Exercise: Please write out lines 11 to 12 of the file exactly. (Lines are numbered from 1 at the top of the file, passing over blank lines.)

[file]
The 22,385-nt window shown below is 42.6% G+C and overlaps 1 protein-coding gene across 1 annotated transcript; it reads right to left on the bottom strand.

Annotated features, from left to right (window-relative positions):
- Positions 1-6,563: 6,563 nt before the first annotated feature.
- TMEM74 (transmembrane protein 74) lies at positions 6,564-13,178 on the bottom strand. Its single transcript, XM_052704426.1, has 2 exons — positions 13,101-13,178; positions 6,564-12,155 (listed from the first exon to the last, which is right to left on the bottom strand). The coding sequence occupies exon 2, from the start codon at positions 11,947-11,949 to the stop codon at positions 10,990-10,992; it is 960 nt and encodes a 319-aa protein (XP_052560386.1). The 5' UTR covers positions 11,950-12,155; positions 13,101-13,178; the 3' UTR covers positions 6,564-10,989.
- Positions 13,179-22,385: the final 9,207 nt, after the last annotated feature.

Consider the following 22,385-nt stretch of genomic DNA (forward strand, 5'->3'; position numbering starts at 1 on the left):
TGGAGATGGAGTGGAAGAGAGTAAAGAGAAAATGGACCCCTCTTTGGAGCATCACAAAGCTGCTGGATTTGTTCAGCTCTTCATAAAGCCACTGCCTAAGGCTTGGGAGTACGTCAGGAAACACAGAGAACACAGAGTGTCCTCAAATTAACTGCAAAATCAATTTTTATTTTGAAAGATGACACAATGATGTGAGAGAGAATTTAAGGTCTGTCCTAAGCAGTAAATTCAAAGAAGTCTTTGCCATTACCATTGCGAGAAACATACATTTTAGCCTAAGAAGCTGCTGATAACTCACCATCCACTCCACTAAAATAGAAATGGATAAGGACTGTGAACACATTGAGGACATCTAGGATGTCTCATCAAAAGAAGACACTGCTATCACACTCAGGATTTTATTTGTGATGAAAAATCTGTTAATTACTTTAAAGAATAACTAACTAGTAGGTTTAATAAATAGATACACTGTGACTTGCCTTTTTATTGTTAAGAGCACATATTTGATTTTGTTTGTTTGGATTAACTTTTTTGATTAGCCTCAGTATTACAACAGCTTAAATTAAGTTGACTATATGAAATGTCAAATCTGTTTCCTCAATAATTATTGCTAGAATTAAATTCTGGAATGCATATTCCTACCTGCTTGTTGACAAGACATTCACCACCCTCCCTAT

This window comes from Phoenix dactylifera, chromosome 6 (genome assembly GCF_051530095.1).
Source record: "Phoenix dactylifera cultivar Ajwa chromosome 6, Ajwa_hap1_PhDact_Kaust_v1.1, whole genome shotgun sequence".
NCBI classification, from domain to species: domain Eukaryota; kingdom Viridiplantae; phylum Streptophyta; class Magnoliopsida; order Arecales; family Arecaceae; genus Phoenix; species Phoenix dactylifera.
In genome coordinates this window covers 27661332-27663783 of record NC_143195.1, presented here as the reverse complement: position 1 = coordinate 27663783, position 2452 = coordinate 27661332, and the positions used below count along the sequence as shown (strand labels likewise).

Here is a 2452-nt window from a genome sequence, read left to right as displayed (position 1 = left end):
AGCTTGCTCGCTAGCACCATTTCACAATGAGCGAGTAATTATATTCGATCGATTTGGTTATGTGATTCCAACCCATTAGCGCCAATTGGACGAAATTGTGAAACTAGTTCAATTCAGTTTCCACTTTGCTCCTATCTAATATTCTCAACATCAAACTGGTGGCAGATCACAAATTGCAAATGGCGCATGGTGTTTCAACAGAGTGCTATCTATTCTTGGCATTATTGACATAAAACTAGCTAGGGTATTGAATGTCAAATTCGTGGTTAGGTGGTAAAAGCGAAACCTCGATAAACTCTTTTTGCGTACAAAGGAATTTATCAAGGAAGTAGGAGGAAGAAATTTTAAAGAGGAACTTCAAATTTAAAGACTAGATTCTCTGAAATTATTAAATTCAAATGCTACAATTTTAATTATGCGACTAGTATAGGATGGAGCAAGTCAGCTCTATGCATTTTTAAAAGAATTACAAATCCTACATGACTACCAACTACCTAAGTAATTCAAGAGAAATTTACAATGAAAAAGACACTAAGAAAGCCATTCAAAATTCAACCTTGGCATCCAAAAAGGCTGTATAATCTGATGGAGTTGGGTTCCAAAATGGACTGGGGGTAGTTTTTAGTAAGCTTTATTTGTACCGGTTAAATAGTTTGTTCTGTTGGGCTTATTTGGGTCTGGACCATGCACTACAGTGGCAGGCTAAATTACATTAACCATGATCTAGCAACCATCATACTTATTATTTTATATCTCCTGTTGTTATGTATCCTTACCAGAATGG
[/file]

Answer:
In genome coordinates this window covers 27661332-27663783 of record NC_143195.1, presented here as the reverse complement: position 1 = coordinate 27663783, position 2452 = coordinate 27661332, and the positions used below count along the sequence as shown (strand labels likewise).

Here is a 2452-nt window from a genome sequence, read left to right as displayed (position 1 = left end):